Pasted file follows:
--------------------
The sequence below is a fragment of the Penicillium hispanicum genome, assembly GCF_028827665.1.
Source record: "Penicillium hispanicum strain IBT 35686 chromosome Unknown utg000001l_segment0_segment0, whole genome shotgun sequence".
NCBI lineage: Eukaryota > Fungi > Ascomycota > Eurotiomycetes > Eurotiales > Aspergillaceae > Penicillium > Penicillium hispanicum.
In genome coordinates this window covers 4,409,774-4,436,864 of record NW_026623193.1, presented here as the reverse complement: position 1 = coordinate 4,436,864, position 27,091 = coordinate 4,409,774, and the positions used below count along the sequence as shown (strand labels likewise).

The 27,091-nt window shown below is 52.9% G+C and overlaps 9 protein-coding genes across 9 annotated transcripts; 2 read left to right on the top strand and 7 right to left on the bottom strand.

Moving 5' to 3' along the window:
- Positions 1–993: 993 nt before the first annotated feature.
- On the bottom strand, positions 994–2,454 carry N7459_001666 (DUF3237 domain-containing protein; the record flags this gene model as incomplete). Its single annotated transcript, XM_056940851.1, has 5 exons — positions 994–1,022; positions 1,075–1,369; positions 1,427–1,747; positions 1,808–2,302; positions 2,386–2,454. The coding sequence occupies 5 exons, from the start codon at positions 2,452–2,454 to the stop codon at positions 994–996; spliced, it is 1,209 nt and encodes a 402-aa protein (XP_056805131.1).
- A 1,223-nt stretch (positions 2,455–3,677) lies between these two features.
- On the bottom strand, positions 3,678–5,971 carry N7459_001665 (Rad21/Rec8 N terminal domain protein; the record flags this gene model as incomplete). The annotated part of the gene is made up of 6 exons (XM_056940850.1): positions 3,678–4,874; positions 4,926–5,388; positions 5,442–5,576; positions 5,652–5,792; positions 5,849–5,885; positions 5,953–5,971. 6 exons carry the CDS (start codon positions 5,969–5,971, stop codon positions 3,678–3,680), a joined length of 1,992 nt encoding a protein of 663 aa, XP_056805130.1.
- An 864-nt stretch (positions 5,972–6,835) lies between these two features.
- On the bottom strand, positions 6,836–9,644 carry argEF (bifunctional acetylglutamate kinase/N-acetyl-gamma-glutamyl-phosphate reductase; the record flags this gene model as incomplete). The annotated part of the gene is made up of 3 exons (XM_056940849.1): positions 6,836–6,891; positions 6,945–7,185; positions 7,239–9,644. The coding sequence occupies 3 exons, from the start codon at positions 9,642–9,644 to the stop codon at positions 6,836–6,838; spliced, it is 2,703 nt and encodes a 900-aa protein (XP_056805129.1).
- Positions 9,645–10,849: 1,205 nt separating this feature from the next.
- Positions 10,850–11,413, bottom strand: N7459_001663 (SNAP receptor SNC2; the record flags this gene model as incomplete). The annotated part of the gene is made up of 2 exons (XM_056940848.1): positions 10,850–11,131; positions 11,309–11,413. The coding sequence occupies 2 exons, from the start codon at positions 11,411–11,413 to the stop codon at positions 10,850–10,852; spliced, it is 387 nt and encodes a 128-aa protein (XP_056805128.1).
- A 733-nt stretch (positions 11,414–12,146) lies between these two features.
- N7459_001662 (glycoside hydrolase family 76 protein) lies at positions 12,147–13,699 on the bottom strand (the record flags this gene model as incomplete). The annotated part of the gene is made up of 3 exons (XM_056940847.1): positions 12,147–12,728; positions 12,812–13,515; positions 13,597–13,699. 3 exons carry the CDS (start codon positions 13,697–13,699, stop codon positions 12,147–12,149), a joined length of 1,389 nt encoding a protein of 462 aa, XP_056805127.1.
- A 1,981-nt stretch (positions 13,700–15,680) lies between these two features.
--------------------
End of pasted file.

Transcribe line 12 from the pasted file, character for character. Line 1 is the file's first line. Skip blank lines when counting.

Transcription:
- On the bottom strand, positions 6,836–9,644 carry argEF (bifunctional acetylglutamate kinase/N-acetyl-gamma-glutamyl-phosphate reductase; the record flags this gene model as incomplete). The annotated part of the gene is made up of 3 exons (XM_056940849.1): positions 6,836–6,891; positions 6,945–7,185; positions 7,239–9,644. The coding sequence occupies 3 exons, from the start codon at positions 9,642–9,644 to the stop codon at positions 6,836–6,838; spliced, it is 2,703 nt and encodes a 900-aa protein (XP_056805129.1).